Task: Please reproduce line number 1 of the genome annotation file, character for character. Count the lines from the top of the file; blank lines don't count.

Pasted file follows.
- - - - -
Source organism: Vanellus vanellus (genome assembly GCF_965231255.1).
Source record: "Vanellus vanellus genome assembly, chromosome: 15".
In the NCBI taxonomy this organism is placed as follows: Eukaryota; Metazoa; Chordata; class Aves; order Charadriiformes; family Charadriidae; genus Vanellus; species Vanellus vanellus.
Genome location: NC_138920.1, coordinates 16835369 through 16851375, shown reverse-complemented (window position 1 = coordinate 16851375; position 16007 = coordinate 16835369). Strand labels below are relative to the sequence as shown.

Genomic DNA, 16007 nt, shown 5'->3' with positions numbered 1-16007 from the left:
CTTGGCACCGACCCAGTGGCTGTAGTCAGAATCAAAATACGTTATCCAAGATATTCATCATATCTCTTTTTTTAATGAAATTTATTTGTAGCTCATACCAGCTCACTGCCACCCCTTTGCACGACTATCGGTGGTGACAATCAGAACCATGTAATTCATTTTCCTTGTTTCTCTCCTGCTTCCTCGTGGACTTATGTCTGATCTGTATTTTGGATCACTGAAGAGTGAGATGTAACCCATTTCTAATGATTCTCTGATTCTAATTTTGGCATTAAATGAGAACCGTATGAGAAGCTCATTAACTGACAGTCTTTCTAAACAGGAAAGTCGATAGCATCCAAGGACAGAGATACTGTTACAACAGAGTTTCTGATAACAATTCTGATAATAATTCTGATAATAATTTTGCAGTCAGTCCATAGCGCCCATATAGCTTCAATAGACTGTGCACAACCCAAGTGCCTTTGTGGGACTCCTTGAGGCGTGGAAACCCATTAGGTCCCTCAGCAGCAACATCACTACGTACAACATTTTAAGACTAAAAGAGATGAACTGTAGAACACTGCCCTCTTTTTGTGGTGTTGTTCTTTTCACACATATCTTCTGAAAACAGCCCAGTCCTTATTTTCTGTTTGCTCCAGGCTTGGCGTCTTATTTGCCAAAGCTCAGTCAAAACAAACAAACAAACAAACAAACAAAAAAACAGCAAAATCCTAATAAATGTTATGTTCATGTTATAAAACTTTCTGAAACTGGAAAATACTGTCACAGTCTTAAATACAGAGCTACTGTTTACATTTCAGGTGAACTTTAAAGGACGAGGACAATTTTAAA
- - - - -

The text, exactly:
Source organism: Vanellus vanellus (genome assembly GCF_965231255.1).